GREENVILLE, SC – Jack Leggett said before the season Clemson’s freshmen would be critical to its success. Saturday at Fluor Field, a trio of them led the Tigers to easily their biggest win thus far.
Clate Schmidt pitched 7.0 strong innings and retired 11 straight batters at one point, and Steven Duggar and Tyler Krieger each had two hits as Clemson bounced back to defeat rival South Carolina 6-3 and force a rubber game Sunday in Columbia.
“We’ve got some very exciting freshmen,” the Tigers’ head coach said. “We’ve known that since the very beginning.”
Duggar, batting fifth in the order for the first time, singled to right-center to lead off the second inning. Next, Garrett Boulware ripped a drive into the left-center field gap for a double that brought Duggar around with the game’s first run.
“I was fortunate to get a (breaking ball) down and in,” Duggar said, “and was able to put it in the gap for a single and got our offense rolling a little bit there.”
Later in the inning, Krieger, a switch-hitting shortstop from Johns Creek, Ga., lined a single into right field to score Boulware and make it 2-0.
After working around some trouble in the bottom of the frame, Schmidt – a product of Acworth, Ga., who was drafted in the 36th round by the Detroit Tigers last June – retired the South Carolina side in order in both the third and fourth innings.
Krieger got something brewing in the fifth with a one-out single to left, and Thomas Brittle lined a base hit into right to allow Krieger to motor around to third.
With two away, Steve Wilkerson singled through the left side to score Krieger, then Shane Kennedy walked to load the bases for Duggar, who came through with a hit back through the box to put the Tigers on top 5-0.
“I was just looking for a good pitch, a pitch I could handle, and I got a fastball on the outer half and was able to put it back up the middle for a couple of runs,” Duggar said.
Schmidt mowed down the Gamecocks again in the fifth, giving him three straight 1-2-3 innings – and 10 consecutive batters he had retired – at that point.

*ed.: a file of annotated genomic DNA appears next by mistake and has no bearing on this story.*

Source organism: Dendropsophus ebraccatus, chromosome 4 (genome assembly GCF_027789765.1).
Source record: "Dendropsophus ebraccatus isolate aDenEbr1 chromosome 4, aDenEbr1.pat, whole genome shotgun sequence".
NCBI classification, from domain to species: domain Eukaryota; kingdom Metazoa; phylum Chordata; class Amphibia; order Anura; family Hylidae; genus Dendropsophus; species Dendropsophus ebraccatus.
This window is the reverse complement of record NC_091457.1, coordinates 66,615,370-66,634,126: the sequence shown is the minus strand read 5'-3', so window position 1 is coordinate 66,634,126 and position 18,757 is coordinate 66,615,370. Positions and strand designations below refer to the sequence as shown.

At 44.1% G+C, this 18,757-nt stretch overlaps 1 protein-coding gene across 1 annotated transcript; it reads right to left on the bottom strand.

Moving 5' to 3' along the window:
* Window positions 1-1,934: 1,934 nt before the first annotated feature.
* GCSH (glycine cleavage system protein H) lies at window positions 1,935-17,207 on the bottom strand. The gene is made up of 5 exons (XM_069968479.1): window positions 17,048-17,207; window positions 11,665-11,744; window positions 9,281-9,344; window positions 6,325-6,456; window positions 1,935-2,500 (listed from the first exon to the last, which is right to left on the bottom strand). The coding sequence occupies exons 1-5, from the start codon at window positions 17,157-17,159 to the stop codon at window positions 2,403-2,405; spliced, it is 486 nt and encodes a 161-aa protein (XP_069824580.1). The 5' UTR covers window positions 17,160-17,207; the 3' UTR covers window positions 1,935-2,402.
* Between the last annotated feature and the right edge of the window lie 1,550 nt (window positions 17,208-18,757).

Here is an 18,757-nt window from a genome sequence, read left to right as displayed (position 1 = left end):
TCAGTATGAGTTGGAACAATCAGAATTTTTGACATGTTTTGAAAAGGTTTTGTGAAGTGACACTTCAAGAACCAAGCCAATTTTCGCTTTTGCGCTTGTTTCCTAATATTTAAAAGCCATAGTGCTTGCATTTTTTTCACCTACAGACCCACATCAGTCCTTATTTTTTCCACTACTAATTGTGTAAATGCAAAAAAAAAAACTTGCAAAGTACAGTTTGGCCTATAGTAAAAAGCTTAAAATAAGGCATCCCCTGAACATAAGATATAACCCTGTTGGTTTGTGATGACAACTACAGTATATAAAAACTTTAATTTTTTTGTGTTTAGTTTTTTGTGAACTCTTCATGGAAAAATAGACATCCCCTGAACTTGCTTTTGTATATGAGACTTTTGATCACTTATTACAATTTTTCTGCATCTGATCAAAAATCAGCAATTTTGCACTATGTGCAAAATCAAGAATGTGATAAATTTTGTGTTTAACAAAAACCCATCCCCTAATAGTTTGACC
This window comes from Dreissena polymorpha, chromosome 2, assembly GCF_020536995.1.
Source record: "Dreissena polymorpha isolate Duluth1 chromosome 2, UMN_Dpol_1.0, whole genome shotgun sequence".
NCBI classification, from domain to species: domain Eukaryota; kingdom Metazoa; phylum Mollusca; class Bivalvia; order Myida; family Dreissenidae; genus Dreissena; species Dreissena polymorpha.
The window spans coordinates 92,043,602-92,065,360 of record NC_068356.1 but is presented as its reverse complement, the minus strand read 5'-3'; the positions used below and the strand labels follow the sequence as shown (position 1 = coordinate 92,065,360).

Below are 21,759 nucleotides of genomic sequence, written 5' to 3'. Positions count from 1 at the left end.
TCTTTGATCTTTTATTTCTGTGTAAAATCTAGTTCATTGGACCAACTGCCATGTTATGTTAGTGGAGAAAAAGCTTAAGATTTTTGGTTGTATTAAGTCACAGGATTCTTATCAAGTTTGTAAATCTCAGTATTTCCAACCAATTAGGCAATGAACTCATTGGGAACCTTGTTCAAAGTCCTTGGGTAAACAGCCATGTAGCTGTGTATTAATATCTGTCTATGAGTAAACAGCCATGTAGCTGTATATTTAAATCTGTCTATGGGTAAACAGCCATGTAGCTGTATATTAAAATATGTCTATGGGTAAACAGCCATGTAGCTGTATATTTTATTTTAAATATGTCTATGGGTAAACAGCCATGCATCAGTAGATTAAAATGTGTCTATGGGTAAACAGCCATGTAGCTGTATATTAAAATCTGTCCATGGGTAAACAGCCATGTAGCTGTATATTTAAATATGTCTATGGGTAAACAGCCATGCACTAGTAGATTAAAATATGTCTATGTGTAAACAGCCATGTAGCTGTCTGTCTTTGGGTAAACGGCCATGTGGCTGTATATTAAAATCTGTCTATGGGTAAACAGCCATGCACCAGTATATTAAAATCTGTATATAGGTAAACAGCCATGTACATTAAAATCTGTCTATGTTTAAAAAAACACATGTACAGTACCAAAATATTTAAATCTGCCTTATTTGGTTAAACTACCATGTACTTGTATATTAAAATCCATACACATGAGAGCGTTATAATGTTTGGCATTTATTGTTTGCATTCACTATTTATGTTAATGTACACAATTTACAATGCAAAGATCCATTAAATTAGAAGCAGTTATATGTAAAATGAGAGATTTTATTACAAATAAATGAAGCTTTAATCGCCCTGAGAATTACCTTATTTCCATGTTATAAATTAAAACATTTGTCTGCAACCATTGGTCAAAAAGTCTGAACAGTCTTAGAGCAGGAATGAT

Max Schrock broke Schmidt’s streak after he had retired 11 in a row with a homer to right field, and L.B. Dantzler made it back-to-back home runs to make the score 5-2. But with the Gamecocks looking to rally back into the game, Schmidt struck out Joey Pankake and Grayson Greiner to end the sixth inning.
“My cutter was working really well, and I was making sure my fastball was down in the zone,” Schmidt said. “I let two of them get away, and they put good hits on them. But everything else was just working off the cutter.”
Leggett stuck with Schmidt even after two were on with one out in the seventh, and he got Graham Saiko to ground out to short – on a charging pick by Krieger – and then fanned Vergason to end the inning.
The first Gamecock batter after Schmidt departed drew a walk off Matt Campbell to lead off the eighth, but Krieger helped turn a 4-6-3 double play to erase the runner.
“He’s just been playing very steady defense,” Leggett said of Krieger. “He’s calm, he’s collected, under control, he’s poised, and he’s mature. He’s giving us a little more offensively … and I think he’s going to be a real good player for us.”
The twin killing turned out to be all the more important when the next two batters, Pankake and Greiner, both doubled to make the score 5-3. But Campbell struck out Dante Rosenberg to end the threat and preserve the Tigers’ two-run cushion going into the final frame.
For the game, Schmidt (2-0) went 7.0 innings, allowing five hits and two runs, both of them earned, and striking out five against three walks.
“He’s getting a lot of confidence,” Leggett said. “He threw his breaking ball for strikes today any time he needed it, and was throwing the ball down in the zone. They had two good swings on him; other than that I thought he was pretty much in control.”
Duggar was 2-4 with a run and two RBIs, and Krieger was 2-4 with a run and an RBI. Another freshman, Maleeke Gibson, hitting out of the two-hole for the first time, also had a single, as he ripped a line drive into right field for the game’s first hit.
“We do have some really talented freshmen who have good attitudes and who work extremely hard,” Leggett said. “They didn’t just show up on campus expecting to get handed something, and I think the older players respect that.”
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